Music Therapy: A Pedagogical Alternative for ASD and ID Students in Regular Classrooms

Music Therapy: A Pedagogical Alternative for ASD and ID Students in Regular Classrooms

María Luisa Montánchez Torres (University of Valencia, Spain) and Verónica Juárez Ramos (University of Granada, Spain)
DOI: 10.4018/978-1-5225-3111-1.ch008
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Abstract

The use of music as a therapeutic discipline has become well established in schools over the course of many years. Music therapy has very positive, therapeutic results on children with any type of special educational need but in particular students with autism spectrum disorder (ASD) and intellectual disabilities (IDs). This chapter looks at inclusive education and research-based instructional strategies within the realm of music as a pedagogical alternative when working with students with ASD and IDs in the general education classroom. The chapter presents two case studies—one involving a student with ASD and another involving a student with an ID. Solutions and recommendations on further implementation and research of music therapy in inclusive classroom settings are provided.
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Background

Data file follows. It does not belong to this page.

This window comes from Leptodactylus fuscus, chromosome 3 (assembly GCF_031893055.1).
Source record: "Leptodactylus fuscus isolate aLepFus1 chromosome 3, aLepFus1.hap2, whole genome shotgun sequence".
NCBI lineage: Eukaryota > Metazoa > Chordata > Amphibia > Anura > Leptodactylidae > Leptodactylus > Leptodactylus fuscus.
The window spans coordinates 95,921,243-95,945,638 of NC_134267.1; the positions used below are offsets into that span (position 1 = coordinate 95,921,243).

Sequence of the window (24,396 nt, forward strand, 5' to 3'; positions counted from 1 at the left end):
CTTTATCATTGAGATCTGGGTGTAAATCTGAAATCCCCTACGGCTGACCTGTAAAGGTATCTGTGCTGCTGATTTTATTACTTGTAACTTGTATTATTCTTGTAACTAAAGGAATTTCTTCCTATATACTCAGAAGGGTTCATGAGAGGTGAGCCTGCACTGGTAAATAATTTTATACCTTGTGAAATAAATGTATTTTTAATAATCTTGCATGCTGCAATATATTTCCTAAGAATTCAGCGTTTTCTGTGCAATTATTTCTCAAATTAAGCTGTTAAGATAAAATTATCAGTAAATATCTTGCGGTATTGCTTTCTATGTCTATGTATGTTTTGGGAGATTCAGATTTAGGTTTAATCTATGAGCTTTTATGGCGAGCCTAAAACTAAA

Music has existed throughout history, since the dawn of mankind itself, and has been popular in all eras and across all generations and ethnic groups. It is a prominent form of expression, capable of capturing and exhibiting all emotions. Music has created infinite forms of human relationships, which are key to music therapy. People pick up harmonic sounds, often unconsciously, and retain them in their minds. Music evokes short passages, mood states, or feelings. This nonverbal form of communication is a dominant part of daily life found in all known cultures (Benenzon, 2011).

According to Benenzon (1981, 2000), nonverbal communication allows us to express emotions and feelings that need to be communicated to accomplish a state of well-being and good health. Thus, music is a valid therapeutic means and one of the best ways to enable educational, reactive, emotional, and mental improvement of a student.

Currently, music therapy is applied in education, hospitals, private therapy, and occupational fields. Music therapy can enhance the new, inclusive educational methodology because its scientific method improves the quality of life and develops skills in people with ASD and IDs, among others (Benenzon, 2011; Betés del Toro, 2000; Gaston, 1968).

Under the Individual with Disabilities Education Act (IDEA, 2004), autism spectrum disorder is defined as:

a developmental disability significantly affecting verbal and nonverbal communication and social interaction, generally evident before age 3, that adversely affects a child’s educational performance. Other characteristics often associated with autism are engagement in repetitive activities and stereotyped movements, resistance to environmental change or change in daily routines, and unusual responses to sensory experiences. (34 CFR §300.8[c][1][i-iii])

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